Once a competency hearing is ordered, the court will appoint experts to interview and examine the defendant. The experts will then offer opinions of the defendant’s competency. If the defendant is not found to be competent to stand trial at that time, they are then moved to a locked facility. These facilities are specialized to help defendants regain competency so they are able to stand trial. Once the defendant’s competency is restored then the trial can proceed.

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Rape shield laws were created to help protect sexual assault victims from invasive inquiries into their sex life. Florida law prohibits the defense from entering into evidence any specific instances of consensual sex between the victim and anyone other than the defendant. In this case, the victim allegedly had consensual sex with her ex-boyfriend before going to a party with him. At the party she allegedly had too much alcohol and passed out. While her ex-boyfriend was gone getting more alcohol, three of the partygoers – including the defendant – allegedly sexually assaulted her. At trial, the defendant was convicted of sexual battery with specified circumstances by multiple perpetrators.

Evidence of Prior Consensual Sex

The defendant in this case alleged several grounds for appeal. One of the grounds for appeal was that the judge did not allow him to admit evidence of the victim’s consensual sex with her ex-boyfriend before the party. The Florida Third District Court of Appeal relied on the rape shield law explained above to uphold the conviction on this argument. The court explained that a defendant’s Sixth Amendment right to confront his accuser can come into play if there are unreasonable limits placed on a defendant’s right to cross examine witnesses.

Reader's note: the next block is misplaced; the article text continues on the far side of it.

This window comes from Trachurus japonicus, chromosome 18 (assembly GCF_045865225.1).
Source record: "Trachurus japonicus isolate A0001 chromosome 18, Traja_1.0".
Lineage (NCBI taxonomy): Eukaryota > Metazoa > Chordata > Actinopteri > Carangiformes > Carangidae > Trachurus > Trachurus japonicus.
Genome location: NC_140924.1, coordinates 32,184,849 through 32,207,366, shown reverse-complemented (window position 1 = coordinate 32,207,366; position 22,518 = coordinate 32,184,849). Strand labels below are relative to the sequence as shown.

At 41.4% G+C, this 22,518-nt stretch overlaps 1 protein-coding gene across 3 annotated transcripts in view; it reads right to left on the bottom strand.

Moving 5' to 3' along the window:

The defendant here argued that he wanted to introduce this evidence to show that the victim wanted to get back together with her ex-boyfriend. Therefore, the defendant argued, she lied about the sex being consensual at the party in order to preserve her relationship with her ex-boyfriend. However, the appeals court here held that there was adequate other evidence that was introduced at the trial to show the relationship between the victim and her ex-boyfriend. Thus, on this ground the conviction could stand.

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A recent case heard by the Florida Supreme Court addressed the appealability of certain statutes of limitations. Statutes of limitations refer to the time period that someone has to bring a case in court. For criminal matters, the state is responsible for prosecuting certain crimes before a specific deadline that usually starts to elapse from the time the crime was committed. Generally, the more severe the crime, the longer the statute of limitations period. However, some kinds of crimes do not have statutes of limitations, such as murder and other life or capital felonies.